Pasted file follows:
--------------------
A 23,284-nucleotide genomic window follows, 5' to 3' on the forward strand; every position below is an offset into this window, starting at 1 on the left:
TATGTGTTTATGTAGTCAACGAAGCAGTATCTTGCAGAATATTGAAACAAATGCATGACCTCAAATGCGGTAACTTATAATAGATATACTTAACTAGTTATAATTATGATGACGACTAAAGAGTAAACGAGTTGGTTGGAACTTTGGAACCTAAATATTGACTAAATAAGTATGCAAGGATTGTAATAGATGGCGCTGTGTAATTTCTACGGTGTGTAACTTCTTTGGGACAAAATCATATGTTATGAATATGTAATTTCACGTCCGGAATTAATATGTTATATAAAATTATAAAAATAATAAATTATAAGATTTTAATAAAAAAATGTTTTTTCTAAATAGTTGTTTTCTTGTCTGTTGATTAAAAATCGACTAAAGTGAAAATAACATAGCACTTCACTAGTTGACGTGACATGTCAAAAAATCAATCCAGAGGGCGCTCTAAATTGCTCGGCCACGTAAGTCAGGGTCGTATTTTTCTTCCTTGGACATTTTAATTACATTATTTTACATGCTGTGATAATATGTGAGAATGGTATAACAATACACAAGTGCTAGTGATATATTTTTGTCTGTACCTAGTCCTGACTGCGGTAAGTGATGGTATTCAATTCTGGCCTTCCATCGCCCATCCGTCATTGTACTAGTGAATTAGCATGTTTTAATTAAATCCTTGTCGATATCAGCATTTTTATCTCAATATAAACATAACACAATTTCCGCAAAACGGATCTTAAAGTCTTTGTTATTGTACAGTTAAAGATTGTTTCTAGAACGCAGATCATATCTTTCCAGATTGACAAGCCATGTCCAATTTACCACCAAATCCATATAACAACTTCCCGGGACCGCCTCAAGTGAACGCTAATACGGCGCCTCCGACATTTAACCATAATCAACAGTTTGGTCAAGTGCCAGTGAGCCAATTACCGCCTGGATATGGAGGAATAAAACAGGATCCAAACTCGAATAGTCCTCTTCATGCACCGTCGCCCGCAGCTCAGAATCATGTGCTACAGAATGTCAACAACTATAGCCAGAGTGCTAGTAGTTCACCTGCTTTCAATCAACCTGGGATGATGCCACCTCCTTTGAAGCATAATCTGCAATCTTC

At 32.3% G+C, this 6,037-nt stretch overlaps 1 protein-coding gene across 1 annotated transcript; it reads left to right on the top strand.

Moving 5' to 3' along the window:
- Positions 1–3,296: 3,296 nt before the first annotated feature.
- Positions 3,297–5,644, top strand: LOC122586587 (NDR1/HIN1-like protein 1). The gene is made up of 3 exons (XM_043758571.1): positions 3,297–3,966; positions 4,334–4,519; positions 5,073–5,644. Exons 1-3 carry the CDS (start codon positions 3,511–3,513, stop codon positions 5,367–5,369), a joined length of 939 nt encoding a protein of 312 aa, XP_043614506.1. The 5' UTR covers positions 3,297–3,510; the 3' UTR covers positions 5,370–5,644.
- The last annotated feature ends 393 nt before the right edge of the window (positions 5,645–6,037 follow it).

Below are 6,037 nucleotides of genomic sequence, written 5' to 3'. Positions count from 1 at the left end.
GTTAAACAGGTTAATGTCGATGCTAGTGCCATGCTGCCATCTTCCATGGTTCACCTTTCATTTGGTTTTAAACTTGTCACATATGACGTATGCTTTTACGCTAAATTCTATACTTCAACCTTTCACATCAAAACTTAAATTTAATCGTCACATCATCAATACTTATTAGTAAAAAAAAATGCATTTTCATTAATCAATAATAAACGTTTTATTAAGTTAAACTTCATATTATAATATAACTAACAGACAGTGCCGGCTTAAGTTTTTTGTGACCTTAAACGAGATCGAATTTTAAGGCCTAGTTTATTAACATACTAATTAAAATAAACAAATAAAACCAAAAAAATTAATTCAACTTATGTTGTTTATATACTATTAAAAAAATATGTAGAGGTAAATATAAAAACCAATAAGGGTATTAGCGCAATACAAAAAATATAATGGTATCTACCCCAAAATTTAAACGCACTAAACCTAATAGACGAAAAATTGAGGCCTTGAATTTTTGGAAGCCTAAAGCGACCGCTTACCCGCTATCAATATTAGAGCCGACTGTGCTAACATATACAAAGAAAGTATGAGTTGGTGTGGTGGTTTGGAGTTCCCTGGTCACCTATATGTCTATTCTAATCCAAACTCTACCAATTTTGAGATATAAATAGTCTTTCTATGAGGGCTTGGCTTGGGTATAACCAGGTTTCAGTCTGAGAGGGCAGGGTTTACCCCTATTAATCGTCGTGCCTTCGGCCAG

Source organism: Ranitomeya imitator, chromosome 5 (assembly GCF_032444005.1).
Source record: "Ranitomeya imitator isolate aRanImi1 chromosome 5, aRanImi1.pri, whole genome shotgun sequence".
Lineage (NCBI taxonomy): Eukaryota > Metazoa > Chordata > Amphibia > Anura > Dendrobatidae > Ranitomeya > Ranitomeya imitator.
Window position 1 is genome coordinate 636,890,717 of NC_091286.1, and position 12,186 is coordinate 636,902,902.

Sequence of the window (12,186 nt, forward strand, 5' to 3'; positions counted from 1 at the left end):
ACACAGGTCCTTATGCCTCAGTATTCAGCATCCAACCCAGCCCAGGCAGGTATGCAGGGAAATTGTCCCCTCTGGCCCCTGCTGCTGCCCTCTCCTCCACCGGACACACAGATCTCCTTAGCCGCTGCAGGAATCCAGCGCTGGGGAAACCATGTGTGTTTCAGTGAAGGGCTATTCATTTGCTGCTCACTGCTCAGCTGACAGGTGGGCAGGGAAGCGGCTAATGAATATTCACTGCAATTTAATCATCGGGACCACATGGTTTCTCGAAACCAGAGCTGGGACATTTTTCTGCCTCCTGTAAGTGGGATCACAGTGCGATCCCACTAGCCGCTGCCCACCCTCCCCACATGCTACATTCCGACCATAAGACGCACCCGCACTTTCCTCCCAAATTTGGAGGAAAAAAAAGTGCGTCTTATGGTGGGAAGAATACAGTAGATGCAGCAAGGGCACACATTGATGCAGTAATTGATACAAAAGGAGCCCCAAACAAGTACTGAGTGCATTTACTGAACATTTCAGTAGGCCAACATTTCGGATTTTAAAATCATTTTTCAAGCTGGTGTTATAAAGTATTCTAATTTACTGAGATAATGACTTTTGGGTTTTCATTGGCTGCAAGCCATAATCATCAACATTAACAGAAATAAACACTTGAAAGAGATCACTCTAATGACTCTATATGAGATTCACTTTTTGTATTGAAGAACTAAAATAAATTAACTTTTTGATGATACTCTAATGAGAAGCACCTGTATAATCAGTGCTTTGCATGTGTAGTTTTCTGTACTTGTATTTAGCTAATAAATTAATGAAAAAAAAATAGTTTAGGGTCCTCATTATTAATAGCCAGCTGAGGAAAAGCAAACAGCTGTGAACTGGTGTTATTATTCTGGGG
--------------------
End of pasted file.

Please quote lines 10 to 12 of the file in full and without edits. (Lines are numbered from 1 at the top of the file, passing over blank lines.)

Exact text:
Source organism: Ranitomeya imitator, chromosome 5 (assembly GCF_032444005.1).
Source record: "Ranitomeya imitator isolate aRanImi1 chromosome 5, aRanImi1.pri, whole genome shotgun sequence".
Lineage (NCBI taxonomy): Eukaryota > Metazoa > Chordata > Amphibia > Anura > Dendrobatidae > Ranitomeya > Ranitomeya imitator.